Caring for Frail Elders, the Swedish Way

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<p>With health systems around the world facing challenges in treating elderly adults with complex needs, two promising programs from Sweden show how it’s possible to provide frail seniors with effective and responsive care. Two new Commonwealth Fund case studies, written by Bradford H. Gray, Ulrika Winblad, and Dana O. Sarnak, show how these care models work.</p><p><strong><a href="/publications/case-study/2016/sep/swedens-esther-model-improving-care-elderly-patients-complex-needs">Sweden’s Esther Model: Improving Care for Elderly Patients with Complex Needs.</a></strong> Inspired by the harrowing health care journey of a real patient, the Esther model was launched in the late 1990s by Mats Bojestig to encourage caregivers to maintain a constant focus on the needs, preferences, and concerns of their older patients dealing with multiple health issues. </p>
<p>With the question “What is best for Esther?” always in mind, the program emphasizes treatment in the home or close to home; sharing of information about the patient’s experiences across provider organizations; and continuous quality improvement through coaches, training workshops, and Esther “cafes” held in municipalities throughout the year. Those adopting the model have achieved reductions in hospital admissions and readmissions, as well as shorter length of stays.</p>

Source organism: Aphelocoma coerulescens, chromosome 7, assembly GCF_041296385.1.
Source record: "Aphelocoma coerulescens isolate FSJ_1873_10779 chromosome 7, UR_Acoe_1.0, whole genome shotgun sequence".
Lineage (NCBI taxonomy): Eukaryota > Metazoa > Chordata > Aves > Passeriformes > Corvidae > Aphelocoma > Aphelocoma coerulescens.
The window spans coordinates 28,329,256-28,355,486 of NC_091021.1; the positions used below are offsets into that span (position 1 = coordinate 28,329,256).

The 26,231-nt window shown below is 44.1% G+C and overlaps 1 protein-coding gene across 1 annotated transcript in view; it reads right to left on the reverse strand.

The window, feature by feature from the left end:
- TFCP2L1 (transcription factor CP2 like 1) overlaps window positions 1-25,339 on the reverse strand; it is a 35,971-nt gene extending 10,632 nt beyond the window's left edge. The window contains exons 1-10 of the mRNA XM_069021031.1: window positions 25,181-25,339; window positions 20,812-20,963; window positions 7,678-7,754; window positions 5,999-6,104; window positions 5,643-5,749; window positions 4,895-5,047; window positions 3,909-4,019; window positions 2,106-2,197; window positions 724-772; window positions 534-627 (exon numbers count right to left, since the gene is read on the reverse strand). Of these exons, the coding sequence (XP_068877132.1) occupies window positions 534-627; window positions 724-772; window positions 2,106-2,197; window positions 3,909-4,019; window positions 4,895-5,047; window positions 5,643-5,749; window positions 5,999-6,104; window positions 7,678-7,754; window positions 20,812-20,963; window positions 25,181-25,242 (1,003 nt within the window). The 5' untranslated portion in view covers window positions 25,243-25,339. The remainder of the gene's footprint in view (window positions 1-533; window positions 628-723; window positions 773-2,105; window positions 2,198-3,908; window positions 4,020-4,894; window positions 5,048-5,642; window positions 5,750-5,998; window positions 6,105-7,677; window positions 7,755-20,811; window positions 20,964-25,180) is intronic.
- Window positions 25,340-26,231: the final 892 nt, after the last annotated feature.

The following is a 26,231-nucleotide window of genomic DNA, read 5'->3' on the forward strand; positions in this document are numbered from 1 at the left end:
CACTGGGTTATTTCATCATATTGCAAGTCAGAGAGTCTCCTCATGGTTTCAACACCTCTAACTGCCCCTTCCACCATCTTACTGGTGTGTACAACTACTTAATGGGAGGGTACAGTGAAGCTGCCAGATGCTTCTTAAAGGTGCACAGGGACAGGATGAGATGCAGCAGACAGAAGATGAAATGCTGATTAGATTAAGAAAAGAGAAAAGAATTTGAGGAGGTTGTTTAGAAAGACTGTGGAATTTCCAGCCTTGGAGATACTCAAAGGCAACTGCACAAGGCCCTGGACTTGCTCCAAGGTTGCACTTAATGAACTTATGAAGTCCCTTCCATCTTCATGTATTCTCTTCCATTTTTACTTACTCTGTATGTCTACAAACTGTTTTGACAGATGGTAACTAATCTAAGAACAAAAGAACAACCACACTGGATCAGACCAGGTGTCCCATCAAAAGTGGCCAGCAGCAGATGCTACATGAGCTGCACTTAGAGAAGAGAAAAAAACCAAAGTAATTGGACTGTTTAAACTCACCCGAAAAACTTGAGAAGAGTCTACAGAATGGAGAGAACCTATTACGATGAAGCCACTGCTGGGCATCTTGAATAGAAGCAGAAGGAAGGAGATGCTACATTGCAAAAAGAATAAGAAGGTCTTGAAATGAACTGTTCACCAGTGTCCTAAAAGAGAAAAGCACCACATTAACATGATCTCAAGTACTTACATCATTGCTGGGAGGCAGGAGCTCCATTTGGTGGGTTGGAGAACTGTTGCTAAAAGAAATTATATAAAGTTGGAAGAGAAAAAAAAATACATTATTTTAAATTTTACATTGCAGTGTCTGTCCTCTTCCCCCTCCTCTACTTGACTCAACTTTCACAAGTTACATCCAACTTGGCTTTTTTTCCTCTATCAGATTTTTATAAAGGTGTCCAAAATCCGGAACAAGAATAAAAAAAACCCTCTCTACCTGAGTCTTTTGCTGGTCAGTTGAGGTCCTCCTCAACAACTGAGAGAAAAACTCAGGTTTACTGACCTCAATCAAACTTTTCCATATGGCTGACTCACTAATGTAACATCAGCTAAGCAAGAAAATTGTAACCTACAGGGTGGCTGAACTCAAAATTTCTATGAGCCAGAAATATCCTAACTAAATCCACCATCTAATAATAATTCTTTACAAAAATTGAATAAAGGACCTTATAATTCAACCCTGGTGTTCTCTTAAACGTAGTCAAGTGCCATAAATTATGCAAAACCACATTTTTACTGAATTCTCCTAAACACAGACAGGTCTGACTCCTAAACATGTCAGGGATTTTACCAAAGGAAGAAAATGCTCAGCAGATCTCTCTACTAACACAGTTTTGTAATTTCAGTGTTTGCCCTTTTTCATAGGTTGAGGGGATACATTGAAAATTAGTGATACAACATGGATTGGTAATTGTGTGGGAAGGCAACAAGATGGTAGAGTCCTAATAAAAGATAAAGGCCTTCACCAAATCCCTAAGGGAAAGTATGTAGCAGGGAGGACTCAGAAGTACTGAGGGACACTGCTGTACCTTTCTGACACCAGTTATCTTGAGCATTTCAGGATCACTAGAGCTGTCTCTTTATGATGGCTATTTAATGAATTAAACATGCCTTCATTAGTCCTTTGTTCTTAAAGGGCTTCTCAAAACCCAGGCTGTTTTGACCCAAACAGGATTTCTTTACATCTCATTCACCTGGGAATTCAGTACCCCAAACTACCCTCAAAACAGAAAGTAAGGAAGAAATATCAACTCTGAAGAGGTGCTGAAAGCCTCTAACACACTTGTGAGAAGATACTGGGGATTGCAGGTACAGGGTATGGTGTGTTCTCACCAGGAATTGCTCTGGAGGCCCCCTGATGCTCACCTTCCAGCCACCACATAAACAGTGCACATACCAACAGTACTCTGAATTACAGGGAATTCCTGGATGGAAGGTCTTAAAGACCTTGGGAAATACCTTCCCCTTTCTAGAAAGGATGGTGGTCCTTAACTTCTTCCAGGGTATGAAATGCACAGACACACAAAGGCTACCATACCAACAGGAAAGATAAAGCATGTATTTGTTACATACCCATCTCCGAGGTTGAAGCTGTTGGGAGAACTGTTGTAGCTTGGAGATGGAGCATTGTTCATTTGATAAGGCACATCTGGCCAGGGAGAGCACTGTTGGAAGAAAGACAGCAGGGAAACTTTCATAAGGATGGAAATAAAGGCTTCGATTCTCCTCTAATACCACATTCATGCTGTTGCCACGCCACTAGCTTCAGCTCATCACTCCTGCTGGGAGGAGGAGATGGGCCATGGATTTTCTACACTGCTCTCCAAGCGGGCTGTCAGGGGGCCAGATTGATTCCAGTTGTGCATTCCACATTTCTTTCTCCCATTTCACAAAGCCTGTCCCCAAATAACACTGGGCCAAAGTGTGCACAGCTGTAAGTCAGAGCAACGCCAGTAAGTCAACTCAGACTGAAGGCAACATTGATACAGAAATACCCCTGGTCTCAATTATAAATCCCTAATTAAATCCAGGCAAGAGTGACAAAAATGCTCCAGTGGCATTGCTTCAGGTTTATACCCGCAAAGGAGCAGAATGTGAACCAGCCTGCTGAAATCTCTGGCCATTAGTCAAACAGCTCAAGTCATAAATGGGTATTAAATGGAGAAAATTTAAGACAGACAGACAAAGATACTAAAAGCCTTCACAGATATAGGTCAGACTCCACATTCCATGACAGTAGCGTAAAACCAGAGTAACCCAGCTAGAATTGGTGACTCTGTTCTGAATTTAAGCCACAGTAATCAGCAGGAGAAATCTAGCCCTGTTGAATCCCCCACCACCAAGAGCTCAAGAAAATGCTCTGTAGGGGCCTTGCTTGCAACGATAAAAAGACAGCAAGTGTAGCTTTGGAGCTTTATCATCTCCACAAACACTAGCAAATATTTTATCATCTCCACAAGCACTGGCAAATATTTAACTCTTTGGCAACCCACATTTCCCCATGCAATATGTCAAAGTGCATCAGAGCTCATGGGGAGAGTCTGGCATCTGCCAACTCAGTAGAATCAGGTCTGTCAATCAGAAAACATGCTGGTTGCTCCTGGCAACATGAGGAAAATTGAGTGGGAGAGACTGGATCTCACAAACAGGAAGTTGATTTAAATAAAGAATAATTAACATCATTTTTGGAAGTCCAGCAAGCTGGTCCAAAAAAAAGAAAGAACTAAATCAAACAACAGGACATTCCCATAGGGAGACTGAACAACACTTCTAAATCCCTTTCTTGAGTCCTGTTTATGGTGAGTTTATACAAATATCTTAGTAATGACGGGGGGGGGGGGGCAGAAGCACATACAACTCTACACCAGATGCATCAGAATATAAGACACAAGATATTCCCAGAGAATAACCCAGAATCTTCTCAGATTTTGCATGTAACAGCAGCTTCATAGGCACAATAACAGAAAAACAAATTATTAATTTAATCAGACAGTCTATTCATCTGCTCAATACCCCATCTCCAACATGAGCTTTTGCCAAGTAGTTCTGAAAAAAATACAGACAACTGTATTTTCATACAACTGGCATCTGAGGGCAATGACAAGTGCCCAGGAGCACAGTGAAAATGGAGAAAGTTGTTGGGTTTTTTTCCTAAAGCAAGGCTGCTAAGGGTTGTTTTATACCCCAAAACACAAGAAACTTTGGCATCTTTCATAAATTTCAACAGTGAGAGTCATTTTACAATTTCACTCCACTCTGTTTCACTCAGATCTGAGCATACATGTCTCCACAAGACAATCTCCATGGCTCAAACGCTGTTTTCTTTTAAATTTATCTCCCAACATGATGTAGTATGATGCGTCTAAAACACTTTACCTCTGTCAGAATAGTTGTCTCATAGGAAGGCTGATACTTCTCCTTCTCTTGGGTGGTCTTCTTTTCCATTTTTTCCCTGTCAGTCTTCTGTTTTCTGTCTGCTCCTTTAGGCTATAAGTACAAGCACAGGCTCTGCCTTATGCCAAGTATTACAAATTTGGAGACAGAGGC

<p><strong><a href="/publications/case-study/2016/sep/swedens-senior-alert-program-how-information-system-can-reduce">Sweden’s Senior Alert Program: How an Information System Can Reduce Health Risks Among the Elderly.</a></strong> A national preventive care dashboard for the elderly, Sweden’s Senior Alert program, now active in all the country’s 21 counties, seeks to identify and reduce specific health risks in the elderly, such as injuries from falls, pressure ulcers, malnutrition, and oral health care issues. The process begins with a risk assessment: for patients found to be at risk, a prevention plan is quickly developed and implemented—typically in the same day—and later evaluated. Information at each step is entered into the national Senior Alert database.</p>
<p>Between 2011 and 2014, the program achieved a 30 percent reduction in falls among seniors, as well as significant improvement in pressure ulcer rates and weight maintenance.</p> Read more